Robinhood could could be valued as high as $35 billion and raise as much as $2.3 billion in its upcoming initial public offering, according to an amended prospectus filing Monday.
The popular stock-trading app — which has become both a beacon and a lightning rod for the Reddit rally, as legions of rookie investors have used it to bet on risky, volatile stocks — said Monday it expects to price its stock between $38 and $42 a share.
A $40 stock price would bring in $2 billion and value the company at $33 billion, according to Monday’s filing. The company, which will list on Nasdaq under the ticker “HOOD,” will sell 52.4 million shares and its founders will look to cash in 2.6 million shares.
The San Francisco-based company’s filing also revealed key financial data that will give investors a better sense of the app’s growth potential. In the first quarter, Robinhood posted a loss of $6.26 a share on revenue of $522.2 million. Robinhood estimates they now have 22.5 million active users, or nearly double the 13 million users they had in 2020.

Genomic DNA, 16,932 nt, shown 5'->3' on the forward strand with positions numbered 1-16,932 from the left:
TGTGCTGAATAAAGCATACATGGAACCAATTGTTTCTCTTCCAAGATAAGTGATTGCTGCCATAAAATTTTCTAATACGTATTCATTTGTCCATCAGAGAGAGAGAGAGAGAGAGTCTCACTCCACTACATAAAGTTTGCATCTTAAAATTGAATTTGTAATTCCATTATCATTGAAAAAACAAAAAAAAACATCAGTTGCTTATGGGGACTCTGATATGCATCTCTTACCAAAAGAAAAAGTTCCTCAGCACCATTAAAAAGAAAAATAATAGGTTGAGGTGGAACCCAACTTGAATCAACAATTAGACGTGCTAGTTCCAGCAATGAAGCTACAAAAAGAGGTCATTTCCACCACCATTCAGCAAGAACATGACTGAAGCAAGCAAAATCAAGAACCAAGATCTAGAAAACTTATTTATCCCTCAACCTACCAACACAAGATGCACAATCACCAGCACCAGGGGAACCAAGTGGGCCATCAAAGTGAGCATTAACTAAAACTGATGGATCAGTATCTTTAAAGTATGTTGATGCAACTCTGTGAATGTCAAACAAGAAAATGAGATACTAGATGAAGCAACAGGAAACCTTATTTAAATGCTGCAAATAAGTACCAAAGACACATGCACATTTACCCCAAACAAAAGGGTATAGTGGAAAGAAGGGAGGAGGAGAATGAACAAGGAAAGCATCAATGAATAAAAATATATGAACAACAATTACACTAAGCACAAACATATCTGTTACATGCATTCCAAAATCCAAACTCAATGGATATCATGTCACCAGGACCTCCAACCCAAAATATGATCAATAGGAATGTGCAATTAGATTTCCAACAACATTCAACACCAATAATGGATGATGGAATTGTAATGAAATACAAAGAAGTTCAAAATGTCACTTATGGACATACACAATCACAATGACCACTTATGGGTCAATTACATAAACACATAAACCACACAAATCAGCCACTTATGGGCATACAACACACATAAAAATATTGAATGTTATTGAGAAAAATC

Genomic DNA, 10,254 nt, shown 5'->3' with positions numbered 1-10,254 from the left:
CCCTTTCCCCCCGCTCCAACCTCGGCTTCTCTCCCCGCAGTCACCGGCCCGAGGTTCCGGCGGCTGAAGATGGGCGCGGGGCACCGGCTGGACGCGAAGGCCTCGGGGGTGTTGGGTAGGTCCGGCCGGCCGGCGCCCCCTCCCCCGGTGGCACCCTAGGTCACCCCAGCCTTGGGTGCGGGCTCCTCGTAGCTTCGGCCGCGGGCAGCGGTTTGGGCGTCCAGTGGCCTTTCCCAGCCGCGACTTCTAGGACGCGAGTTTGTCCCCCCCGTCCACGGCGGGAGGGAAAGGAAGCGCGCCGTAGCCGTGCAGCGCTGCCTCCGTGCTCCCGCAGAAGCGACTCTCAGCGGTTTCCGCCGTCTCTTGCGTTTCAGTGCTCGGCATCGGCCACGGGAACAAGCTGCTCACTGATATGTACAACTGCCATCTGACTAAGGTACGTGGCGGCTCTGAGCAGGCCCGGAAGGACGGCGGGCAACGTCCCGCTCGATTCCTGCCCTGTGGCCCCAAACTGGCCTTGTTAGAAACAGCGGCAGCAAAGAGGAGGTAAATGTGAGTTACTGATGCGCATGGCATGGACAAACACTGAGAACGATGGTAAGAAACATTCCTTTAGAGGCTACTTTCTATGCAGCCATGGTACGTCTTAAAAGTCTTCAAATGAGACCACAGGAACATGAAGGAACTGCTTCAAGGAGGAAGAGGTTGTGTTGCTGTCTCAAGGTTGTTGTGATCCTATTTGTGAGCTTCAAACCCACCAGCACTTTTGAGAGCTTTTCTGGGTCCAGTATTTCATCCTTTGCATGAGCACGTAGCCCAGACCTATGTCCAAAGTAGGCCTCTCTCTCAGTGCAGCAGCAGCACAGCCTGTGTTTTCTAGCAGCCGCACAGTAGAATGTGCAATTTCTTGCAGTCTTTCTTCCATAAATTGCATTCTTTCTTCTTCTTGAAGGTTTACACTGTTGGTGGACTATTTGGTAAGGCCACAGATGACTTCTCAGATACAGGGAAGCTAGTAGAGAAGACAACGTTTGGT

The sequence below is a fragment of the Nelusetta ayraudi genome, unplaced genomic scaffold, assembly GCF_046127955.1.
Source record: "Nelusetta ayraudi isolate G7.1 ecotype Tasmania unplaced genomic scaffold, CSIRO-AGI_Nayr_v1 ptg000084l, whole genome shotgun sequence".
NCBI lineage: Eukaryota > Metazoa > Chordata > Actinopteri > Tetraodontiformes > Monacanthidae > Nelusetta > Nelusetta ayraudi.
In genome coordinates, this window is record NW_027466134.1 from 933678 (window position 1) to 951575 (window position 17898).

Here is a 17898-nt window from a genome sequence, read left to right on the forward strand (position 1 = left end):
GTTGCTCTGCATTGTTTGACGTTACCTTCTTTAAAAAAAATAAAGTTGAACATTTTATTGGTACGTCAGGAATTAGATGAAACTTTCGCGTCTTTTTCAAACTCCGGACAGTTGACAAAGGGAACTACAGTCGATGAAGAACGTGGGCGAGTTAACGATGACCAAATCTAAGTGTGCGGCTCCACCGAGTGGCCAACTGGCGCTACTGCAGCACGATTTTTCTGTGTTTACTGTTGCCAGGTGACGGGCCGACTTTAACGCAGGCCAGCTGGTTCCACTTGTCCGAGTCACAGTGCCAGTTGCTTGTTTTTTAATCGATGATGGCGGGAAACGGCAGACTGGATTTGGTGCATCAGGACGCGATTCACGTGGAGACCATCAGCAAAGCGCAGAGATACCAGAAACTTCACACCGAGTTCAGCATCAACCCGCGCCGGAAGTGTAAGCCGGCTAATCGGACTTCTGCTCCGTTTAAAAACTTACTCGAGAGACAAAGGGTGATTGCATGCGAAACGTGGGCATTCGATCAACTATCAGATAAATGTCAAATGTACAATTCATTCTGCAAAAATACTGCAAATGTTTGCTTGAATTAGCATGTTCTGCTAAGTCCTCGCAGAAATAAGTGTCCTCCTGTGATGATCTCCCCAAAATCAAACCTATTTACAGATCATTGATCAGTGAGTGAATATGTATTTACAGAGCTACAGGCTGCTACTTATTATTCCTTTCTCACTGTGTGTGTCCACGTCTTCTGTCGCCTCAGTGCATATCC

In a nod to its retail investors, Robinhood is setting aside around 30 percent of its shares so users can buy stock at its listing price before it begins trading.
However, the company will be seeking most of its capital from institutions and will begin the process of pitching investors, known as a roadshow, this week. Lead underwriters for the deal include Goldman Sachs, Citigroup, and JPMorgan.
Robinhood, which has been criticized for the “gamification” of trading, soared in popularity during the pandemic as stuck-at-home consumers looked for ways to spend their stimulus checks. But its decision to halt buying of Reddit rally favorite, Gamestop, earlier this year spawned a spate of congressional hearings.
Robinhood was accused of a conflict of interest in banning Gamestop buys because the “no-fee” app makes money through order flow paid by Wall Street firms like Citadel, which had a vested financial interest in GameStop’s decline.
Robinhood CEO Vlad Tenev, who has denied the allegations, was forced to defend the company’s actions in front of top political figures earlier this year.
The controversy resulted in newly tapped SEC chief, Gary Gensler, vowing to look at Gamestop’s business model, cautioning investors in a hearing earlier this month that there’s no such thing as a free app. “There are costs. It’s like an iceberg: Most of the iceberg is below the surface,” Gensler said. “The costs are below the surface.”